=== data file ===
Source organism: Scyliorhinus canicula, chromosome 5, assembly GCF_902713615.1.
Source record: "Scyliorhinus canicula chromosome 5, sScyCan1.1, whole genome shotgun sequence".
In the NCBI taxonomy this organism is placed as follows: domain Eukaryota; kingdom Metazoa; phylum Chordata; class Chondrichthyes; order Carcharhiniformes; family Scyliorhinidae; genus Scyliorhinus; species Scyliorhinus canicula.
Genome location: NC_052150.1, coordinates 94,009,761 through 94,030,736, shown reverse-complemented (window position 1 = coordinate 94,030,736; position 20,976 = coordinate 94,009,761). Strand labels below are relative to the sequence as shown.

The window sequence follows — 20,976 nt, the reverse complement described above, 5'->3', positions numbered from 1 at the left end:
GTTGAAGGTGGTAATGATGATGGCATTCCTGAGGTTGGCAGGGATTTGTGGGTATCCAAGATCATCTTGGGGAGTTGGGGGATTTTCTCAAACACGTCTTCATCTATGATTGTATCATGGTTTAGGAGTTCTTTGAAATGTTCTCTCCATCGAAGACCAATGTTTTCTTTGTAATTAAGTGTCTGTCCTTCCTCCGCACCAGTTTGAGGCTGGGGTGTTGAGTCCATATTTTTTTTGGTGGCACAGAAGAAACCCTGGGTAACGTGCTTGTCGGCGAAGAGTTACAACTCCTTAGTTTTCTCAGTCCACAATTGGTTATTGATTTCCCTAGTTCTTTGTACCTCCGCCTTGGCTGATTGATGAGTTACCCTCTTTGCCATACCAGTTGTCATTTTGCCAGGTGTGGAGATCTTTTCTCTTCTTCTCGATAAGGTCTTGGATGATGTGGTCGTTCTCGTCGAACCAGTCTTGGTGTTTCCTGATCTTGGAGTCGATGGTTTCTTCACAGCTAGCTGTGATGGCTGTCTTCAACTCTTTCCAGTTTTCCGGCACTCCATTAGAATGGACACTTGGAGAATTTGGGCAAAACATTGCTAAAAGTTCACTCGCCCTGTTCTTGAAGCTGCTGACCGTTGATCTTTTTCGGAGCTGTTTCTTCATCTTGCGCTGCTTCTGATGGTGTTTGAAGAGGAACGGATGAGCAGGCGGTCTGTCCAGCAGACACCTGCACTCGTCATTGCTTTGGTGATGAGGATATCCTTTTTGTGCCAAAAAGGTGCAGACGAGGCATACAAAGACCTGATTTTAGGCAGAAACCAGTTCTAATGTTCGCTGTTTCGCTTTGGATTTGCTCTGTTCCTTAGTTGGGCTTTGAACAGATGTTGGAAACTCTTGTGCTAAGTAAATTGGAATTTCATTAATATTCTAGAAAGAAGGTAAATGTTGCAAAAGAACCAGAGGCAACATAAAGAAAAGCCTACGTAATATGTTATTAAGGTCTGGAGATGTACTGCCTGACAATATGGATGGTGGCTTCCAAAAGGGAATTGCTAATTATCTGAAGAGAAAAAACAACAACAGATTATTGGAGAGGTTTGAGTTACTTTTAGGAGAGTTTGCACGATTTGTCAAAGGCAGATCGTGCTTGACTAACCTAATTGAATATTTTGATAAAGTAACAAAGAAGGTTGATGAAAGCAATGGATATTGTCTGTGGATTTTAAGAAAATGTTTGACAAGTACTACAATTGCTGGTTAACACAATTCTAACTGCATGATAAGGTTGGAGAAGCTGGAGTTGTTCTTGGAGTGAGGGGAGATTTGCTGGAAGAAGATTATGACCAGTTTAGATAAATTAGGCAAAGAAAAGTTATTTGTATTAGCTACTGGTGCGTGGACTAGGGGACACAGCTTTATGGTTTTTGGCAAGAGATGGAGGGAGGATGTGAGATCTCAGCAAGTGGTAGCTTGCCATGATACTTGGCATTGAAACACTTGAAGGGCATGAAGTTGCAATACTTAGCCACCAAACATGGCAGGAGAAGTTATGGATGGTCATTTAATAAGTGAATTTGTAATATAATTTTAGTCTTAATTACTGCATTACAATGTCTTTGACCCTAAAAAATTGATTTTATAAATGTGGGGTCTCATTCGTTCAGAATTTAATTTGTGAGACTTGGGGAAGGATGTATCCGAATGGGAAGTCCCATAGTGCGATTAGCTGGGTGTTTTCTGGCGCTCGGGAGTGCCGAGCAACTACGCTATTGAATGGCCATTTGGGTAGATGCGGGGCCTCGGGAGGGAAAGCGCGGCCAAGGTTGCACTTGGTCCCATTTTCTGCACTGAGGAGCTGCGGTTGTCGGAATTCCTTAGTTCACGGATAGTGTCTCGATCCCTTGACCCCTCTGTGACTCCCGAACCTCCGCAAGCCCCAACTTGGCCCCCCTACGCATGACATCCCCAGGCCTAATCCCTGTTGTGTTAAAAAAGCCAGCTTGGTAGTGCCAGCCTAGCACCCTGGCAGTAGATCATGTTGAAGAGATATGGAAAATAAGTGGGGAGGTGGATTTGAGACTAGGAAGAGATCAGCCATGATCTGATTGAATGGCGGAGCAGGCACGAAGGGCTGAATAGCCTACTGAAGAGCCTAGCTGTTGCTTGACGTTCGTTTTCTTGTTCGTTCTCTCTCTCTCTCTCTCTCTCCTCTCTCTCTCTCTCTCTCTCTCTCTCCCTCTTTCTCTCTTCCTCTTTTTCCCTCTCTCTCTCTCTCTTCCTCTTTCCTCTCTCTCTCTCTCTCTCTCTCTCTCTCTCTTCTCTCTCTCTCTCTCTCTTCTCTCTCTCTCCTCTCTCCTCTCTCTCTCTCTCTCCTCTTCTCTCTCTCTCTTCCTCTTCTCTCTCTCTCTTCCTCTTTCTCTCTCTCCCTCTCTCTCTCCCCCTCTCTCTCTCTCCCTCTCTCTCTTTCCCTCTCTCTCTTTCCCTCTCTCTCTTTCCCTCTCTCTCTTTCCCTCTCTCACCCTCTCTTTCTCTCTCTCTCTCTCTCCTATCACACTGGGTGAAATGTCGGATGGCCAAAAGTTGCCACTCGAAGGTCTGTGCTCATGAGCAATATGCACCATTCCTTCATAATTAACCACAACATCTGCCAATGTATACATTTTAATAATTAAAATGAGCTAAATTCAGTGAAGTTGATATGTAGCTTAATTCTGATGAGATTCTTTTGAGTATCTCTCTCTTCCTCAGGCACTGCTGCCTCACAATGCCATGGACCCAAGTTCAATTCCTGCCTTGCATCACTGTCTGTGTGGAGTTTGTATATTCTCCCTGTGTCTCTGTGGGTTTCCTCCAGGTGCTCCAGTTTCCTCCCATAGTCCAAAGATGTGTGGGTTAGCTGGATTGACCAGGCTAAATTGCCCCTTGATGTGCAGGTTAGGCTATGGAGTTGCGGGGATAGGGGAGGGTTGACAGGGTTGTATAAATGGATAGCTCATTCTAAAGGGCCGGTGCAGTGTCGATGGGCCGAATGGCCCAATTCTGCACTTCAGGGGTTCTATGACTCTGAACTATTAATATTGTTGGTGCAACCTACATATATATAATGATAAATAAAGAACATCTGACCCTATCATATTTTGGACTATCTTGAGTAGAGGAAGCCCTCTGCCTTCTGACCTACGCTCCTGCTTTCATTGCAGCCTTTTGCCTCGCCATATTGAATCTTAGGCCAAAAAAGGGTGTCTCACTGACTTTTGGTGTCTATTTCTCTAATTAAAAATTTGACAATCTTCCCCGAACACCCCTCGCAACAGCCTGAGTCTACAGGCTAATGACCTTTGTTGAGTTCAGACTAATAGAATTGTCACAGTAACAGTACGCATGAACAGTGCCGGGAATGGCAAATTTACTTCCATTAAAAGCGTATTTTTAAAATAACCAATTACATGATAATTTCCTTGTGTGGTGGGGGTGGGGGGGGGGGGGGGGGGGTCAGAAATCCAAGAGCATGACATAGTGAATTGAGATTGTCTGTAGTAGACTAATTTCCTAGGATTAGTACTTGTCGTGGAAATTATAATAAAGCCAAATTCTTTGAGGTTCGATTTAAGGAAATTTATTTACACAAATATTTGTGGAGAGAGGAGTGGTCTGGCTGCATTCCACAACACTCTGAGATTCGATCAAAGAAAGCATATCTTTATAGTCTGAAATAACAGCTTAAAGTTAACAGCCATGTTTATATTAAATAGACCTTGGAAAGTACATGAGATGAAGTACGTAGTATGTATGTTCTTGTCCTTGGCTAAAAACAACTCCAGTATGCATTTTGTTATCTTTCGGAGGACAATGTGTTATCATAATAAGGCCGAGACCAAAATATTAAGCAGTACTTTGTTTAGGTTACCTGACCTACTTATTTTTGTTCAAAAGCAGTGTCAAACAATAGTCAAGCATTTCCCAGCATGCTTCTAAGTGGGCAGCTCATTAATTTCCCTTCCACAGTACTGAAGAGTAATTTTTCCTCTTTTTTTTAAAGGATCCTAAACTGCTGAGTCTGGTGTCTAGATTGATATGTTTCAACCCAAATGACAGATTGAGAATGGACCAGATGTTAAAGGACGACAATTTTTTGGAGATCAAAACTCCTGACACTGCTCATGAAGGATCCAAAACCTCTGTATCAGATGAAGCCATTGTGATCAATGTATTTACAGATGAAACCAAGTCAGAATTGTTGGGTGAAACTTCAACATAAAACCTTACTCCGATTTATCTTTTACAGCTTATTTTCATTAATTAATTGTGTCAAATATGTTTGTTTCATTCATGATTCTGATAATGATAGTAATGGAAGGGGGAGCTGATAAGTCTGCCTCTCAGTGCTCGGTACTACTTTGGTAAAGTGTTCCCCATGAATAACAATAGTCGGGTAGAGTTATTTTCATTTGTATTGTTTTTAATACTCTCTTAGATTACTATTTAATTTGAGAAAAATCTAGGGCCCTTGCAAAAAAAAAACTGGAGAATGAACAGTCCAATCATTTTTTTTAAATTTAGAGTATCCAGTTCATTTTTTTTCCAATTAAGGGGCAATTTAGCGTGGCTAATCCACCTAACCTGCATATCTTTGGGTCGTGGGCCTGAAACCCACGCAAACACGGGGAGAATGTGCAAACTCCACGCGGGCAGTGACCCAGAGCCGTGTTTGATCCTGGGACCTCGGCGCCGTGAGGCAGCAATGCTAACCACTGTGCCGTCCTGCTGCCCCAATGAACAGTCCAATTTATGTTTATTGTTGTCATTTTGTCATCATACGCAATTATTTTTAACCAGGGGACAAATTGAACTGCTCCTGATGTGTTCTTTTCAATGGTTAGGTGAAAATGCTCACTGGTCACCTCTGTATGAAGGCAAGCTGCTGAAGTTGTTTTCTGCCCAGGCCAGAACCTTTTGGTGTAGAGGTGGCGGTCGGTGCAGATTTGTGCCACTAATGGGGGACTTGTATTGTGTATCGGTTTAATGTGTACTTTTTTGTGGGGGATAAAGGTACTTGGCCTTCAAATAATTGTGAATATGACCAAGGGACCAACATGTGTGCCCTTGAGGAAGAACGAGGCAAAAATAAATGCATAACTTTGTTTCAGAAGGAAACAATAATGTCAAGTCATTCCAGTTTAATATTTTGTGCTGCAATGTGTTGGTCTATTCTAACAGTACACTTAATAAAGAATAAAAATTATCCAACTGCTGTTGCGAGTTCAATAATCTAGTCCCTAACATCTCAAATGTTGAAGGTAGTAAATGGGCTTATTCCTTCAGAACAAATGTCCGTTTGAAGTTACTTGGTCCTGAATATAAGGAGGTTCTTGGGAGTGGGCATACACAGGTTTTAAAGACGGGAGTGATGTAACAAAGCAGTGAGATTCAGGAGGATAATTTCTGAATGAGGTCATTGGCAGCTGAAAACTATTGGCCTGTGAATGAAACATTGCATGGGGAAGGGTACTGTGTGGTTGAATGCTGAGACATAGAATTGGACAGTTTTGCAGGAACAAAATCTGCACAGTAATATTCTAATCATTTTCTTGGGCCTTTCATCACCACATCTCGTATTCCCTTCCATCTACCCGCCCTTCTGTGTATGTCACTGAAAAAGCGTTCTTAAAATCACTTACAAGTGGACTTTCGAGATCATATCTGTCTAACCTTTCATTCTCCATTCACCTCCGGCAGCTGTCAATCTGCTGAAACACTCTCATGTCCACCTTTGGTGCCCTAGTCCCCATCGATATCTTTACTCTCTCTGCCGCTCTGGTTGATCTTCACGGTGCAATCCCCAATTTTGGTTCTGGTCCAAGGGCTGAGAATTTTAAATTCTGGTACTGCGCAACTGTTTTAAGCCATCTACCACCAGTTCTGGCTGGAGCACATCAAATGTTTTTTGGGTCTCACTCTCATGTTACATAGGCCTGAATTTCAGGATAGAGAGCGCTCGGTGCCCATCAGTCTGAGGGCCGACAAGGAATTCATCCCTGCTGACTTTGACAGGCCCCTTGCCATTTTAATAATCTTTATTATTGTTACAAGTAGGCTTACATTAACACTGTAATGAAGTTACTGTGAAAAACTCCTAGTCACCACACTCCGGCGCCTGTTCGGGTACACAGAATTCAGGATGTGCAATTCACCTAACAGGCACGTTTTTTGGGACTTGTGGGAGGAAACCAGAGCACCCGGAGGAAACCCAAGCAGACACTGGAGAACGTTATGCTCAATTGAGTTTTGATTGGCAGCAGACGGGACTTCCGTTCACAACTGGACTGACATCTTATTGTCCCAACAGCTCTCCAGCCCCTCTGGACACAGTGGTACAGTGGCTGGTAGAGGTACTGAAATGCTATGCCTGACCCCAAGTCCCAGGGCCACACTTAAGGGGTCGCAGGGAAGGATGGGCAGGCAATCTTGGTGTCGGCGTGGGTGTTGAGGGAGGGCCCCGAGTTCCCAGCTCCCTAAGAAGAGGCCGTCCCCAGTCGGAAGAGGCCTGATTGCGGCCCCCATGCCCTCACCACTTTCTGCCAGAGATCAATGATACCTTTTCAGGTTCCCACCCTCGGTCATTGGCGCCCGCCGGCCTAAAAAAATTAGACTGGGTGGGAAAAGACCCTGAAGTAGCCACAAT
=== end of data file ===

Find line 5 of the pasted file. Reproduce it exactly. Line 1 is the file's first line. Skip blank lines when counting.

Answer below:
The window sequence follows — 20,976 nt, the reverse complement described above, 5'->3', positions numbered from 1 at the left end: